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Roe v. Wade hits home with mePosted Friday, January 18, 2008, at 9:31 AM
There isn't an issue that I'm more impacted with morally and politically than abortion.
My story is personal and real and each year in late January I am reminded of the implications a historic U.S. Supreme Court ruling may have played in my life -- had I been born 20 years later -- instead of in 1953.
Last Tuesday, we observed the 35th anniversary of the Roe v. Wade court decision that was challenge to a Texas statute that made it a crime to perform an abortion unless a woman's life was at stake.
The case had been filed by "Jane Roe" an unmarried woman who wanted to safely and legally ender her pregnancy.
On January 22, 1973, siding with Roe, the High Court struck down the Texas law. In its ruling, the court recognized for the first time that the constitutional right to privacy "is broad enough to encompass a woman's decision whether or not to terminate her pregnancy (Roe v. Wade, 1973)."
Roe became the case that legalized abortion nationwide.
At the time the decision was handed down, nearly all states outlawed abortion except to save a woman's life or for limited reasons such as preserving the woman's health, or instances of rape, incest, or fetal anomaly.
Getting back to my story.
I was born April 25, 1953 to an unmarried woman in an Indianapolis home for unwed mothers.
We hear a lot these days in the post-Roe vs. Wade era about "choice" but most of the times it's associated with a woman's choice to have an abortion
My natural mother made the "choice" to give me up for adoption. Since I have never met my natural mother -- despite a somewhat limited search for her after my adopted parents passed away, I don't know the circumstances she was facing when she found out that she was going to have a baby.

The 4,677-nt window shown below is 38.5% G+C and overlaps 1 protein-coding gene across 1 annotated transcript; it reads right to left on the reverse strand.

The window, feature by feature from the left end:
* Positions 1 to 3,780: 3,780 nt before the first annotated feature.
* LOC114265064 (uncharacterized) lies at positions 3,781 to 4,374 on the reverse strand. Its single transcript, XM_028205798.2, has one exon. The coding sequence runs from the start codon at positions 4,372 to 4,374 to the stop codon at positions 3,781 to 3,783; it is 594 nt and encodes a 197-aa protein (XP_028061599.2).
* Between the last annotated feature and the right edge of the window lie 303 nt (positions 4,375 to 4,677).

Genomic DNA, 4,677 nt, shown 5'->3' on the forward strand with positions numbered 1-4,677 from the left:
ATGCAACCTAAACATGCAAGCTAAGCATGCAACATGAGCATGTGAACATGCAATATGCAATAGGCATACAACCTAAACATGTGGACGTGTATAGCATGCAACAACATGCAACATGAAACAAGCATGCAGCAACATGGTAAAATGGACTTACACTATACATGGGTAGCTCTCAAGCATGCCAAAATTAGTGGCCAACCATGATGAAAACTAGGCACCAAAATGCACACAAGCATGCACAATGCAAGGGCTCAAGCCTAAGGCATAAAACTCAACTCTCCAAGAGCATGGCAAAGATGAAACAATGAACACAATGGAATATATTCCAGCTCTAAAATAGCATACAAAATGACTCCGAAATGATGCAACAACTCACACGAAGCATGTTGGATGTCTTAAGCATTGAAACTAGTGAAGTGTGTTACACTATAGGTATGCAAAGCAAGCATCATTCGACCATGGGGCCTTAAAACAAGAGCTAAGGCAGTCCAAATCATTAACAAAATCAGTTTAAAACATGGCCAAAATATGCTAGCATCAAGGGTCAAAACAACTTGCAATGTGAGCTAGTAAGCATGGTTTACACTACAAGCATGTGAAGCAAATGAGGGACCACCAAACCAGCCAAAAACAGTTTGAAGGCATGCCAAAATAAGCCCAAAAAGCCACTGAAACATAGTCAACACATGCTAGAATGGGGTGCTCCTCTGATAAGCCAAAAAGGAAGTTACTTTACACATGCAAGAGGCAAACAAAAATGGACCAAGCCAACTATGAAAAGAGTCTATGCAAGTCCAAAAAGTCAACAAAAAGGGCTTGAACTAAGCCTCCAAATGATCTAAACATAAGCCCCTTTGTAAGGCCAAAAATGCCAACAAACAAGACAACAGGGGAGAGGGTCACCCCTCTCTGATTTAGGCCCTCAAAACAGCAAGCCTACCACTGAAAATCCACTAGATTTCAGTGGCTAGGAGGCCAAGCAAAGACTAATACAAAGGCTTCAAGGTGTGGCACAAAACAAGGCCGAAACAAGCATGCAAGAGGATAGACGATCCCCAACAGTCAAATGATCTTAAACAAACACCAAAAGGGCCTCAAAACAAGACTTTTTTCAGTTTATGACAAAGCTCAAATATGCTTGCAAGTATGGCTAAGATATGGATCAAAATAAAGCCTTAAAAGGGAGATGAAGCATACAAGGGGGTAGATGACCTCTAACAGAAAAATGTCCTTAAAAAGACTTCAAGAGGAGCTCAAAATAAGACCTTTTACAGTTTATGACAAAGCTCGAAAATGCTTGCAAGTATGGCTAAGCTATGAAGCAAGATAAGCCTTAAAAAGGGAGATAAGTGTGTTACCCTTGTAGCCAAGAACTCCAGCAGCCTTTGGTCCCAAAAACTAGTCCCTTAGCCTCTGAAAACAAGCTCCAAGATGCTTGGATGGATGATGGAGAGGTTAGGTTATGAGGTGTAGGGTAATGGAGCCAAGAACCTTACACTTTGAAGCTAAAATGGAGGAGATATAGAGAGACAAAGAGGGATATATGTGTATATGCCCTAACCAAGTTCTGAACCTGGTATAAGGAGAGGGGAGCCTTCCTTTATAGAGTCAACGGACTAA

For the decision she made, I am forever grateful.
And, I am also more than thankful that Roe v. Wade hadn't been passed yet.
If Roe v. Wade had been enacted, it would have paved the way for my mother to take the easy way out and make the "choice" to opt for abortion.
Getting an abortion in the year 1953 wasn't as easy as walking into a government-financed abortion clinic -- like it is today. There was also a definite social stigma attached to a young girl who got pregnant out of wedlock.
Pregnancies happened in 1953 just like today, but with abortion being illegal, many young girls with some strict parental guidance made the decision -- like my natural mother did -- to think about other alternatives.
My natural mother decided to go to a St. Elizabeth's Home, a Catholic Church operated home for unwed mothers, -- to carry out her pregnancy, deliver a young son and then put him up for adoption.
I was adopted into a wonderful loving home at the age of six weeks. My adopted parents are the only parents I ever knew. My adopted father passed away unexpectedly with a heart attack when I was just five years old. My adopted mother assumed the role of both parents and worked tirelessly -- many times with two jobs -- to support me and provide me with the opportunities that she never had.
My adopted parents were wonderful.
I was told by my mother years later when I was in high school that bringing me into their home fulfilled a dream of theirs of having a family that they medically could not make happen.
She often reminded me that because I was adopted, I was truly wanted in the family. The love I was given validated that feeling to me many, many times.
However, I often think about and pray for my natural mother and natural father.
I wonder where they are, or if they are still alive.
Being an only child, I wonder if my birth mother had other children later in her life that might be my half-siblings.
I wonder how things would have turned out in my life -- had my natural mother decided to keep me and raise me as her own.
I also think about how things would have turned out if Roe vs. Wade had passed prior to my birth.
Would I be here to even be writing this today?
Would my birth mother have made the right "choice"?
I don't know.
Nick is the assistant editor for the Greene County Daily World. He can be reached by telephone at 847-4487 or 1-800-947-4487 or by e-mail at firstname.lastname@example.org
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